A man, presumably Skagen’s beach warden, stands on the shore and gazes out the sea, absorbed in thought.His dark silhouette stands out powerfully against an atmosphere entirely permeated with blue light.It is the “blue hour”: the period of twilight which renders all contrasts of colour gentler.The artist brings the colours – blue, red and light shades of brown – together, thus suggesting the idea of a completely infinite pictorial space.The beach itself also appears immersed in blue light:note the thin brushstrokes applied to the light-brown sand.The nuanced treatment of colour conveys the ambience of the “blue hour”, which is difficult to describe in words, but pervades every detail of the landscape and seems to bring time to a standstill.
This picture was created just two years before the death of Peder Severin Krøyer, one of late 19th-century Danish painting’s most important artists. The Danes abbreviate “their” artist’s name to P.S. Krøyer.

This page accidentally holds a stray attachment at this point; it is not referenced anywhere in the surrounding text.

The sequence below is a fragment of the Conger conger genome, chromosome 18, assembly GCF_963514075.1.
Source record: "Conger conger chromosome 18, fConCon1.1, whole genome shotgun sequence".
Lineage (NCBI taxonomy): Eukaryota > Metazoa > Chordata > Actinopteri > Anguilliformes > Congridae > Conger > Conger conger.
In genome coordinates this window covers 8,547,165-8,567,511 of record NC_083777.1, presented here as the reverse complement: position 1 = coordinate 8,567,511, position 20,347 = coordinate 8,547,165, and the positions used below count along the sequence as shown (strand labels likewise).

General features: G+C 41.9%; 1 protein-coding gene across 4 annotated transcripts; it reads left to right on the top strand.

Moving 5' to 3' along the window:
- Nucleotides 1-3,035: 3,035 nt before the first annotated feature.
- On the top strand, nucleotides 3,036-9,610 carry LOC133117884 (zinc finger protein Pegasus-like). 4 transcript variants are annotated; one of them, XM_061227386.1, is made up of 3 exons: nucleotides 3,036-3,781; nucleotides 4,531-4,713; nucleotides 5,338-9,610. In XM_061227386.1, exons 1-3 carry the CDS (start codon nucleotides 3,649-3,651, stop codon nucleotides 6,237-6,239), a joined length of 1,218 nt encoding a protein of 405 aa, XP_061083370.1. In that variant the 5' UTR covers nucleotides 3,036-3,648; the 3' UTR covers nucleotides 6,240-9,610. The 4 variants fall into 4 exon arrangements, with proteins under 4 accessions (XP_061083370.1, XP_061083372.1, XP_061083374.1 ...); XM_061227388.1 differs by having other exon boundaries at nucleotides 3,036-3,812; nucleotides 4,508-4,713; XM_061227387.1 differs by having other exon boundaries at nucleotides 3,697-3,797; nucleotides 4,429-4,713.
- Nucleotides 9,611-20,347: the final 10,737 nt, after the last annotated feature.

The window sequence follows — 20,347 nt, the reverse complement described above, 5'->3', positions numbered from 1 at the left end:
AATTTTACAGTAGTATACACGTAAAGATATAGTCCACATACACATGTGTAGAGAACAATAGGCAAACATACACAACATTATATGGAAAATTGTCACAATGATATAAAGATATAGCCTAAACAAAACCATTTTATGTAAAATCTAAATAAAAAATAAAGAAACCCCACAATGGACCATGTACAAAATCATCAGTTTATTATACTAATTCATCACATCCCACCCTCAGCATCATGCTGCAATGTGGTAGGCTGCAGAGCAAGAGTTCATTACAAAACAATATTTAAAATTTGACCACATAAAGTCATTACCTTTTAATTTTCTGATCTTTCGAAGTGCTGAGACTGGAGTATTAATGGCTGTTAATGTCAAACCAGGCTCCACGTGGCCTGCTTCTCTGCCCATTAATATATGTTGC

The talented boy began his studies at the Royal Danish Academy of Art in Copenhagen at the age of just 14.He drew the attention of tobacco manufacturer and art patron Heinrich Hirschsprung, who provided Krøyer with support as he travelled to study and work in countries including Italy and Spain – where he was fascinated by the work of Baroque painter Diego Velázquez – as well as France.There he was greatly influenced by the impasto technique and impulsive brushstroke of his teacher Léon Bonnart.In 1882 he met the Skagen painters Anna and Michael Ancher as well as Viggo Johansen.He could not resist their enthusiastic descriptions!Krøyer travelled to Skagen and was fascinated by the little fishing village at the tip of Denmark, where the North and Baltic Seas meet.Already a celebrated painter himself, he made the artists’ colony of the Skagen painters even more famous.After marrying Marie Krøyer, he permanently movedto Skagen in 1891.